JACKSONVILLE, Fla. – Prior to the 2010 NFL Draft in April, Austen Lane figured he’d be drafted by one of 32 NFL teams, the question was where.
Seven months later, the Iola native has his feet firmly planted in the Sunshine State as a rookie defensive end for the Jacksonville Jaguars.
The 6-foot-5-inch, 274-pound lineman who starred for Murray State University following a stellar high school career at Iola-Scandinavia High School, recently discussed the transition from the cold weather of Wisconsin to the warmth of the south, as well as the shift from college football to life as a big-time NFL player.
Lane has played in three games and made his first career start in week eight at Dallas, where he had three tackles, one tackle for loss and two quarterback hits in a season-high 27 snaps in the Jaguars’ 35-17 win over the Cowboys.
“That stadium was unreal,” Lane said about playing in the new Cowboys Stadium. “Actually, upon entering the locker room and how that was set up, one could only figure how big the stadium was.”
The fifth-round pick and one of three defensive linemen selected by the Jaguars said he’s finding his way around his new city quite nicely and is enjoying living so close to Jacksonville Beach.
“Even though I grew up around some nice lakes in Wisconsin, nothing compares to living near the beach,” Lane said about living only eight miles from the beach. “The opportunity to be so close and enjoy walks and light running on the sand is great. I guess it provides a new sense of serenity.”
Injuries slowed Lane’s progress at the beginning of organized team activities, but he said his conditioning and overall training regiment has helped with the rigors of adjusting to life as a professional athlete.
“Things started slowly after dealing with a hamstring problem during OTAs,” he said. “However, things picked up and I had a strong preseason. Now I’m just competing for more playing time.”
The first-year pro who started 40 of 43 games in college, holds school records with 29 sacks and 55 tackles for loss and became the first player in Murray State history with 10-plus sacks and 20-plus tackles for loss in two different seasons, said the jump from college to the pro ranks is very noticeable.
“In college, I was able to get by with my power and speed, but now you find that everyone is big or just as strong and even faster,” Lane said. “That’s where film study and working on techniques is so valuable. Right now, I’m working with some of the veterans and just trying to learn as much as possible. Sort of like a sponge soaking it all in.”
Work ethic and skill set are two of the traits Jaguars general manager and senior vice president of player personnel Gene Smith envisioned when he tabbed Lane in the fifth round.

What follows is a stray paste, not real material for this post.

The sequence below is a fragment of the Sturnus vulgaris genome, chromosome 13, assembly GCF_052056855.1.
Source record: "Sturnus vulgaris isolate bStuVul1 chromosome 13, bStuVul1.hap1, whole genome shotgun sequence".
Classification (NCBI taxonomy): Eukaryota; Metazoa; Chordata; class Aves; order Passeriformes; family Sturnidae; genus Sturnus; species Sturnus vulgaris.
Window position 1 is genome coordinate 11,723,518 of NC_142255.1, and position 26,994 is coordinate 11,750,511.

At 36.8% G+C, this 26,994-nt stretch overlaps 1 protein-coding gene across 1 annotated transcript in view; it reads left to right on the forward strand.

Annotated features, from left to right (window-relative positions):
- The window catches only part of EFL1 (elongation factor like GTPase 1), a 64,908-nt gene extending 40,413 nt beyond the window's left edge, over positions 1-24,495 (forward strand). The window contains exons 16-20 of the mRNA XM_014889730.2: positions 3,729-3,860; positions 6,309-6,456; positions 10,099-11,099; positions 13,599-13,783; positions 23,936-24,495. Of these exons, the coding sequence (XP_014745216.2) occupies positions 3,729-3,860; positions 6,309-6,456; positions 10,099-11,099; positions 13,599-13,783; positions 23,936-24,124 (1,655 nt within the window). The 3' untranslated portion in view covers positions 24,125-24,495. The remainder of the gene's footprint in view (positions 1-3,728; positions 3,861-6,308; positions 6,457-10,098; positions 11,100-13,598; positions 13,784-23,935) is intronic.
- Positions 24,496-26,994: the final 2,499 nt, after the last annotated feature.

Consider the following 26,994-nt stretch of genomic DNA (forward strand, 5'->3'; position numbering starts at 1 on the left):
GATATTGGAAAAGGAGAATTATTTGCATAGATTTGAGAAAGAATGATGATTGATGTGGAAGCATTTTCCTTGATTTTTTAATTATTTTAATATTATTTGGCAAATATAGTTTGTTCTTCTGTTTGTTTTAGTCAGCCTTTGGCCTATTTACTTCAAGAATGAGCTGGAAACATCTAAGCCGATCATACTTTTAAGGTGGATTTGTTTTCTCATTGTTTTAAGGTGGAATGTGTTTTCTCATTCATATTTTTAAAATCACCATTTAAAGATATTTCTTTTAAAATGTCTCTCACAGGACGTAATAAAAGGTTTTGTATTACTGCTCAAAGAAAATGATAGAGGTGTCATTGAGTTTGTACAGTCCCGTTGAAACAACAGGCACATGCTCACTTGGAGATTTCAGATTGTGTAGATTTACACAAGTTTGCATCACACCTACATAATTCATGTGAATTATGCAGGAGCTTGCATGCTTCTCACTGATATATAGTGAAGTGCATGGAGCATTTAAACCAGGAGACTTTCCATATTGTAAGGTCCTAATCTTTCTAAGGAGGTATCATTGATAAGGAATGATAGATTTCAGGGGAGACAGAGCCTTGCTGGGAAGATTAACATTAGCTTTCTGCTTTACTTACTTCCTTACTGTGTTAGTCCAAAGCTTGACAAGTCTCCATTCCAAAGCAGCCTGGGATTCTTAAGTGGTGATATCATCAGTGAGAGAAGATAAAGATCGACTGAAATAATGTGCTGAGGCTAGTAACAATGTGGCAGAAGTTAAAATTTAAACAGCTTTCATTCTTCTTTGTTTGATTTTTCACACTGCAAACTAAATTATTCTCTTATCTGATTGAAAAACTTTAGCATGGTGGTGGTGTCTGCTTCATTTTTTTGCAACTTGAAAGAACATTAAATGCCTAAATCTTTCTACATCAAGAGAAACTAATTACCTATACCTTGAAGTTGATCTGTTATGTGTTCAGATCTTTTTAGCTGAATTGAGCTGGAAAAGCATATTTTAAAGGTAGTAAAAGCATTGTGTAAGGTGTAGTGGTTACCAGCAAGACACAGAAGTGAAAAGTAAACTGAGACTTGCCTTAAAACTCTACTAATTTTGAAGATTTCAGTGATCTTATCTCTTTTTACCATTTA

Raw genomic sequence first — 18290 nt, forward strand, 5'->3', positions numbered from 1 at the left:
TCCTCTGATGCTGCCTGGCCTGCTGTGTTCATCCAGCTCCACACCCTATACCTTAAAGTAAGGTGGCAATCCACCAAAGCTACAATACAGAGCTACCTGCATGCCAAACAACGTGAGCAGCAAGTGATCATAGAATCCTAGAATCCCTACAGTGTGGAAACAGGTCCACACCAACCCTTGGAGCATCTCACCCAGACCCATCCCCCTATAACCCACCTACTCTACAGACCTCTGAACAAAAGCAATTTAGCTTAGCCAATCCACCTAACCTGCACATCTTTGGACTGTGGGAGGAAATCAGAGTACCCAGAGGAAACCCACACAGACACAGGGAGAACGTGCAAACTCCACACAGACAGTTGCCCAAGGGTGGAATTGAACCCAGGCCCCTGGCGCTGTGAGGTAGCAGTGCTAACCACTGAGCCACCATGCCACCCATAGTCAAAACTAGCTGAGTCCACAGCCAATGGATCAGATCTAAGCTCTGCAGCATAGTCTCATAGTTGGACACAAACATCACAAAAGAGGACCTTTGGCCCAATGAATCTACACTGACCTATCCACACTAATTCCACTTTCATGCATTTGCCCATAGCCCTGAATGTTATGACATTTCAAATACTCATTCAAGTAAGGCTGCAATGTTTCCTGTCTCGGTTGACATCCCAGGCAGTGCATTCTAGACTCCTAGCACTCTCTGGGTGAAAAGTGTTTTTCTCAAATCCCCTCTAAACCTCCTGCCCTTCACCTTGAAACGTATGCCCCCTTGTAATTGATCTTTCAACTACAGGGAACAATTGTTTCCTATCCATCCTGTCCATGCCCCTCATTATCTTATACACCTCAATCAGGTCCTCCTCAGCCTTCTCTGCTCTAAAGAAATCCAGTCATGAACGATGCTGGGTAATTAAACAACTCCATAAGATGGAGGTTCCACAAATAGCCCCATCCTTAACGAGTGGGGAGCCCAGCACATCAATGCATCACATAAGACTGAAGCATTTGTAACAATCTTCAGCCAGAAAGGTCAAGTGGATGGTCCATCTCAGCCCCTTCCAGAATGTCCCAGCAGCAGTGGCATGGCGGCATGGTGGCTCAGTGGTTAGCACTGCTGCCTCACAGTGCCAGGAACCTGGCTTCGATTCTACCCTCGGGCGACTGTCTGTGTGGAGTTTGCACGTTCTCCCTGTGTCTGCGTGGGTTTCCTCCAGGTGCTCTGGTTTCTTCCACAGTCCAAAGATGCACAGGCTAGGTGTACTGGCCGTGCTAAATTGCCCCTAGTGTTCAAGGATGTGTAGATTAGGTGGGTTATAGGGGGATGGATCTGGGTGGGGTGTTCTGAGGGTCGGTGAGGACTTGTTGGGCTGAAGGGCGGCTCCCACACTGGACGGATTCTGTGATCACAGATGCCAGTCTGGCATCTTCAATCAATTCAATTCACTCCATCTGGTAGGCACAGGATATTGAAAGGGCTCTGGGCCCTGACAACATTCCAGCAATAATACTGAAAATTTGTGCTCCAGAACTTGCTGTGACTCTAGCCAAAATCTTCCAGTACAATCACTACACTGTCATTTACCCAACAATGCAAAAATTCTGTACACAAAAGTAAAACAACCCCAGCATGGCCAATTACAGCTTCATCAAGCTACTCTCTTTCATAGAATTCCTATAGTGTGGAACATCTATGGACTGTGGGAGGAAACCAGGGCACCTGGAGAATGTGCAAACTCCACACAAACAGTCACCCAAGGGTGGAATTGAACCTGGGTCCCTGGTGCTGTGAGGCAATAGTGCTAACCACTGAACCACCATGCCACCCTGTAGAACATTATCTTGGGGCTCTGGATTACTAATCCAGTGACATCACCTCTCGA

“Austen is a rugged, hard-charging and effort-filled left defensive end type,” he said. “He’s shown the ability to play the hard flow run and he’s starting to stress the offensive tackles more as a pass rusher.”
Lane lists former Green Bay Packer and current Jaguar teammate Aaron Kampman as an instrumental figure in learning the ropes of rushing the passer and the nuances of being a professional.
“I grew up watching him play and now it’s an awesome feeling just learning from him,” Lane said. “It’s not only been on the field, but in film study, too. He’s always there to answer questions or help out wherever needed. Jeremy Mincey has been very helpful as well. I feel I’m more prepared now than ever before. Now, it’s just a matter of being ready when my number is called.”
The work put in by Lane hasn’t gone unnoticed.
“His snap anticipation has improved and he’s doing a better job of stepping out instead of up off on ball movement,” Smith said. “The one thing Austen has done naturally is counter back once he starts to get deeper than ball depth and for a left end, that is a key to get into the quarterbacks’ throwing lanes.”
Lane’s urgency for development and the chance his No. 92 will be called may come more sooner than later with the recent news that Kampman is lost for the remainder of the season after tearing his ACL, the same injury that ended his final year in Green Bay.
“You play the next guy,” coach Jack Del Rio said after learning of the injury and not wanting to designate who that player will be. “It produces an opportunity for somebody to play more. We’ve gone heavy at defensive line all year.”
Rookies Larry Hart and Lane are likely to experience the greatest increase in playing time. Lane will allow third-year veteran Derrick Harvey, who lost his starting job earlier this season, to move to Kampman’s right end position, the blindside pass-rush spot. Hart is likely to be used mostly in pass-rush situations, while Lane should see the bevy of snaps on early downs.]
EDITOR’S NOTE: Horace Davis is sports editor of Clay Today in Fleming Island, Fla.